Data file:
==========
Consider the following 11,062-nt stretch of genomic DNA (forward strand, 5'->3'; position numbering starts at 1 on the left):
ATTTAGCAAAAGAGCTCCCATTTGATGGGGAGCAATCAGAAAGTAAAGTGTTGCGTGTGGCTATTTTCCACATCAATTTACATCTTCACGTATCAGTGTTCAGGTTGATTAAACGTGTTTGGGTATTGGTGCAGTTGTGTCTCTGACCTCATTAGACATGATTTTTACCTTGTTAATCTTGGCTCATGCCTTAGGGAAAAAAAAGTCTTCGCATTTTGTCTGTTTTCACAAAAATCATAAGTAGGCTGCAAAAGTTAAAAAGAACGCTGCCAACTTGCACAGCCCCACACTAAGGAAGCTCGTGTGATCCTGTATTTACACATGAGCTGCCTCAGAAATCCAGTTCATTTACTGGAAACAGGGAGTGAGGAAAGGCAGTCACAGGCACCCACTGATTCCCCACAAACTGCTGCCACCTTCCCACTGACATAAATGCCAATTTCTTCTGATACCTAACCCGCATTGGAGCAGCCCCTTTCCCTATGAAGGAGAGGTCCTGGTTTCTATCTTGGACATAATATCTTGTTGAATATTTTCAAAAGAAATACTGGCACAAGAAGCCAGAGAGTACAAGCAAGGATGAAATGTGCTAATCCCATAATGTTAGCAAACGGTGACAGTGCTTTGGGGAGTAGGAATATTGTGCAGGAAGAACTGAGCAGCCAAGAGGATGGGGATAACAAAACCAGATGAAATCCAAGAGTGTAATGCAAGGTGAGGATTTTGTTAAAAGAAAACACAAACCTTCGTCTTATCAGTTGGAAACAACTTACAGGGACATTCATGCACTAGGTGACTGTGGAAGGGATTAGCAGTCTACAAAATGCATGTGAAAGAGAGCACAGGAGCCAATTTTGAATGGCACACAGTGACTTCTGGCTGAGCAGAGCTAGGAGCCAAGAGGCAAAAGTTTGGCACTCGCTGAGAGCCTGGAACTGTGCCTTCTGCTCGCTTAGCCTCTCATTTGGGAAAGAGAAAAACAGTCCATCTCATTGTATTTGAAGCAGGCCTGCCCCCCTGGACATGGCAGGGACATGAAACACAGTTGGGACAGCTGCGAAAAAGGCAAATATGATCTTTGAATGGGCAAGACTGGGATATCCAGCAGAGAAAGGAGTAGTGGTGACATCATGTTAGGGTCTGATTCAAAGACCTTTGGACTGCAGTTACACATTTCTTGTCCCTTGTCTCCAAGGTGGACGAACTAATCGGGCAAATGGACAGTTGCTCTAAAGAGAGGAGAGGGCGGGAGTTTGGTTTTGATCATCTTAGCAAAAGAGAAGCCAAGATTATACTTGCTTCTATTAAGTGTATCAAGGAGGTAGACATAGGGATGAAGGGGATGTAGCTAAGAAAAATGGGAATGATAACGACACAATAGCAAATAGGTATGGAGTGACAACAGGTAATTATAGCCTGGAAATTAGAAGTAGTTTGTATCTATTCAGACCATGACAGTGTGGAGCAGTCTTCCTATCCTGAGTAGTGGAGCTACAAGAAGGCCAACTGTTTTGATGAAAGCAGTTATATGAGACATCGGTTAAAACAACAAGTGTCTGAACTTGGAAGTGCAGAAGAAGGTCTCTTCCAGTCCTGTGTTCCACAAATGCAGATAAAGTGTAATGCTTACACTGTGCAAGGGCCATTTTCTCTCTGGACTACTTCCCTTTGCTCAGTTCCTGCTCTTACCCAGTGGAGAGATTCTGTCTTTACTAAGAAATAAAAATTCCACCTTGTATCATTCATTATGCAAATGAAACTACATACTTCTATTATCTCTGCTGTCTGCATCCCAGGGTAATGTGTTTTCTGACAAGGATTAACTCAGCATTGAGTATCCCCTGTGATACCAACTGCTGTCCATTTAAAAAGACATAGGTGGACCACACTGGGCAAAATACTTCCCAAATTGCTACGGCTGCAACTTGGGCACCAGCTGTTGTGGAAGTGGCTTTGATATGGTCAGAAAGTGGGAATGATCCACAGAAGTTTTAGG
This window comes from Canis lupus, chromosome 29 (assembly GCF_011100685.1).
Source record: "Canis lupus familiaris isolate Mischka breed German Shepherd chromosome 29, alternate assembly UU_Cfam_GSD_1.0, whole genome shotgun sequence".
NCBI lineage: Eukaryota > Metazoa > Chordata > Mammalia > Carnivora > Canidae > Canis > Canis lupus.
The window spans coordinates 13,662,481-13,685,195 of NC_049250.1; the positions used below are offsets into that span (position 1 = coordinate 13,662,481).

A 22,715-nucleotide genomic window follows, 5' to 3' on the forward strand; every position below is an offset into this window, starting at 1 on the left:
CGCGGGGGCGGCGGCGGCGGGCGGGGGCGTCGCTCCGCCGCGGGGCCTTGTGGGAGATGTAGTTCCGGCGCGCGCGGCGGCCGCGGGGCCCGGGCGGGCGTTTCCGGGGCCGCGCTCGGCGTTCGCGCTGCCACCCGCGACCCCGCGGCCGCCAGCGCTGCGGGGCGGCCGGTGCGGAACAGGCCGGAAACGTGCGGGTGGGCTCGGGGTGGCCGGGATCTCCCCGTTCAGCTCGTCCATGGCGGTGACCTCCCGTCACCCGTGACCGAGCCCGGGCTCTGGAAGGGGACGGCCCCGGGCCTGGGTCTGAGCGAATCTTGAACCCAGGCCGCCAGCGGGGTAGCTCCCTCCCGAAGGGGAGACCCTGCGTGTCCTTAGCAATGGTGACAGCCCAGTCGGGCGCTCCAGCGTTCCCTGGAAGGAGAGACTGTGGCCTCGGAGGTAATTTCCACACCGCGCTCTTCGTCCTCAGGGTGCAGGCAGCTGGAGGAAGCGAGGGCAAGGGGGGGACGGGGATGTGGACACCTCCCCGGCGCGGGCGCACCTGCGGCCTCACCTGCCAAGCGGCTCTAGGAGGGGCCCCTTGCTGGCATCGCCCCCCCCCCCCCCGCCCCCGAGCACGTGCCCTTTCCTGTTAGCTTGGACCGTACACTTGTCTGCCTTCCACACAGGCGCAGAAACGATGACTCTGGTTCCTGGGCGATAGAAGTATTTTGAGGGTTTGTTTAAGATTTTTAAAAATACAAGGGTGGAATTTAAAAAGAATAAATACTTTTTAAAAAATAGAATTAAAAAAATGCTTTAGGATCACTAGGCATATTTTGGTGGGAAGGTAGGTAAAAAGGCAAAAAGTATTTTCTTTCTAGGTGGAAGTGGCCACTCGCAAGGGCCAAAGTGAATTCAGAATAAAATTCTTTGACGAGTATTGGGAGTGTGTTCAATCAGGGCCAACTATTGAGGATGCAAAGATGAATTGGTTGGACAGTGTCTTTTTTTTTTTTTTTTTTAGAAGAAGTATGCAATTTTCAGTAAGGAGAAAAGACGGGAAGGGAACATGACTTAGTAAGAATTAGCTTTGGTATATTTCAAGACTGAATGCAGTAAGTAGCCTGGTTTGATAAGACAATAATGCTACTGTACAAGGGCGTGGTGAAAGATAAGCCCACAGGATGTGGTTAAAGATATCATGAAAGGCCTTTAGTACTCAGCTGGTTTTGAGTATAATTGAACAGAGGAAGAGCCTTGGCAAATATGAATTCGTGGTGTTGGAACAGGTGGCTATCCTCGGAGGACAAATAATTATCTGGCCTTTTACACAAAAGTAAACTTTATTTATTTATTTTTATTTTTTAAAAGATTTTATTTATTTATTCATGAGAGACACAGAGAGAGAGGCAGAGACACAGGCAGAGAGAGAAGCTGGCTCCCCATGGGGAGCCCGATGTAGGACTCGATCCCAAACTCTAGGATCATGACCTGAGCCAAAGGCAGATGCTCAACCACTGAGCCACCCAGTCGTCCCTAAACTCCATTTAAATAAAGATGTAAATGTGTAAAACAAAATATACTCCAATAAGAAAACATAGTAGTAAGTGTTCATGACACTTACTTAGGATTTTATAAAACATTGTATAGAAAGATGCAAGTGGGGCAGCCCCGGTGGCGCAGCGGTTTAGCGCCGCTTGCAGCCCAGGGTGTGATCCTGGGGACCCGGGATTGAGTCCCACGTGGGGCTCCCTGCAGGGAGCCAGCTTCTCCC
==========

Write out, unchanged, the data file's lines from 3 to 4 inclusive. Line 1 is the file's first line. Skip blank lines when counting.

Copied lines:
This window comes from Canis lupus, chromosome 29 (assembly GCF_011100685.1).
Source record: "Canis lupus familiaris isolate Mischka breed German Shepherd chromosome 29, alternate assembly UU_Cfam_GSD_1.0, whole genome shotgun sequence".